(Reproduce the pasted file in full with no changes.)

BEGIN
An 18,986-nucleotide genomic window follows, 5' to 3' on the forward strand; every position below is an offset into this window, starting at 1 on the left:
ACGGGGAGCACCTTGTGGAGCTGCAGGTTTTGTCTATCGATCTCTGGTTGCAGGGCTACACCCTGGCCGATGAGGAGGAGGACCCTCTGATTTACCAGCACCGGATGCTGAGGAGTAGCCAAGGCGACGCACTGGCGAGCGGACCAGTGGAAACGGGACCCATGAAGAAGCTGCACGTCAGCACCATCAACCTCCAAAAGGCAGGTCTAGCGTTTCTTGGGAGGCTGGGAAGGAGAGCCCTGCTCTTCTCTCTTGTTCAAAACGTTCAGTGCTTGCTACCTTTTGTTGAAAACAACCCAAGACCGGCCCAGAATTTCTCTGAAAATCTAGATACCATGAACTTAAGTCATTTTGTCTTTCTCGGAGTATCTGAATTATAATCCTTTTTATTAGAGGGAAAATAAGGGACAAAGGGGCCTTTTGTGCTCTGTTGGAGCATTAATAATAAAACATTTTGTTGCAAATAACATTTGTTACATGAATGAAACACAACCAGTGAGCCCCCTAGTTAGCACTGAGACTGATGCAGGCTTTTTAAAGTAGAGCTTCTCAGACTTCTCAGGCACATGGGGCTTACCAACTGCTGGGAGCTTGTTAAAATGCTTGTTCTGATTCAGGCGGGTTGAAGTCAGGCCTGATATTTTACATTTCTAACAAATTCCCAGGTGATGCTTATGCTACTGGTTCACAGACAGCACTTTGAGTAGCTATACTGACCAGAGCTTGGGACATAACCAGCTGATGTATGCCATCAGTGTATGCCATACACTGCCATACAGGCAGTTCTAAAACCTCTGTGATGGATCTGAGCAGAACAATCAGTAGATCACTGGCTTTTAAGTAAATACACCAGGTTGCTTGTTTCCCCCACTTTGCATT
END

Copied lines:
An 18,986-nucleotide genomic window follows, 5' to 3' on the forward strand; every position below is an offset into this window, starting at 1 on the left:
ACGGGGAGCACCTTGTGGAGCTGCAGGTTTTGTCTATCGATCTCTGGTTGCAGGGCTACACCCTGGCCGATGAGGAGGAGGACCCTCTGATTTACCAGCACCGGATGCTGAGGAGTAGCCAAGGCGACGCACTGGCGAGCGGACCAGTGGAAACGGGACCCATGAAGAAGCTGCACGTCAGCACCATCAACCTCCAAAAGGCAGGTCTAGCGTTTCTTGGGAGGCTGGGAAGGAGAGCCCTGCTCTTCTCTCTTGTTCAAAACGTTCAGTGCTTGCTACCTTTTGTTGAAAACAACCCAAGACCGGCCCAGAATTTCTCTGAAAATCTAGATACCATGAACTTAAGTCATTTTGTCTTTCTCGGAGTATCTGAATTATAATCCTTTTTATTAGAGGGAAAATAAGGGACAAAGGGGCCTTTTGTGCTCTGTTGGAGCATTAATAATAAAACATTTTGTTGCAAATAACATTTGTTACATGAATGAAACACAACCAGTGAGCCCCCTAGTTAGCACTGAGACTGATGCAGGCTTTTTAAAGTAGAGCTTCTCAGACTTCTCAGGCACATGGGGCTTACCAACTGCTGGGAGCTTGTTAAAATGCTTGTTCTGATTCAGGCGGGTTGAAGTCAGGCCTGATATTTTACATTTCTAACAAATTCCCAGGTGATGCTTATGCTACTGGTTCACAGACAGCACTTTGAGTAGCTATACTGACCAGAGCTTGGGACATAACCAGCTGATGTATGCCATCAGTGTATGCCATACACTGCCATACAGGCAGTTCTAAAACCTCTGTGATGGATCTGAGCAGAACAATCAGTAGATCACTGGCTTTTAAGTAAATACACCAGGTTGCTTGTTTCCCCCACTTTGCATT